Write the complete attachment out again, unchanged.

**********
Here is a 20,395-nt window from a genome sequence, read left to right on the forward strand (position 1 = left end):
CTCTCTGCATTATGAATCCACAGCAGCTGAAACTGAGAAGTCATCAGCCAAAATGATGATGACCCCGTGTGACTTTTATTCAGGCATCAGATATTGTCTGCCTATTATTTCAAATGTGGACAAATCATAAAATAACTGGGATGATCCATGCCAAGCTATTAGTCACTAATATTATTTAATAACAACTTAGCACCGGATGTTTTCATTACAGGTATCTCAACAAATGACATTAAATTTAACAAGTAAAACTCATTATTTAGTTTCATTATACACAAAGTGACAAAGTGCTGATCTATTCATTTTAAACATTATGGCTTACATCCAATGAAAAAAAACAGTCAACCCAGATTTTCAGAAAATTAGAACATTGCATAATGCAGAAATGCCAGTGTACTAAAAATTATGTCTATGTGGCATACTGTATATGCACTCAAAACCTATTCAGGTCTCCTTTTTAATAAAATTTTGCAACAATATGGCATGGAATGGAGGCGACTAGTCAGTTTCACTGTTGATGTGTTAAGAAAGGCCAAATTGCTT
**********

Here is a 20,395-nt window from a genome sequence, read left to right on the forward strand (position 1 = left end):
CTCTCTGCATTATGAATCCACAGCAGCTGAAACTGAGAAGTCATCAGCCAAAATGATGATGACCCCGTGTGACTTTTATTCAGGCATCAGATATTGTCTGCCTATTATTTCAAATGTGGACAAATCATAAAATAACTGGGATGATCCATGCCAAGCTATTAGTCACTAATATTATTTAATAACAACTTAGCACCGGATGTTTTCATTACAGGTATCTCAACAAATGACATTAAATTTAACAAGTAAAACTCATTATTTAGTTTCATTATACACAAAGTGACAAAGTGCTGATCTATTCATTTTAAACATTATGGCTTACATCCAATGAAAAAAAACAGTCAACCCAGATTTTCAGAAAATTAGAACATTGCATAATGCAGAAATGCCAGTGTACTAAAAATTATGTCTATGTGGCATACTGTATATGCACTCAAAACCTATTCAGGTCTCCTTTTTAATAAAATTTTGCAACAATATGGCATGGAATGGAGGCGACTAGTCAGTTTCACTGTTGATGTGTTAAGAAAGGCCAAATTGCTT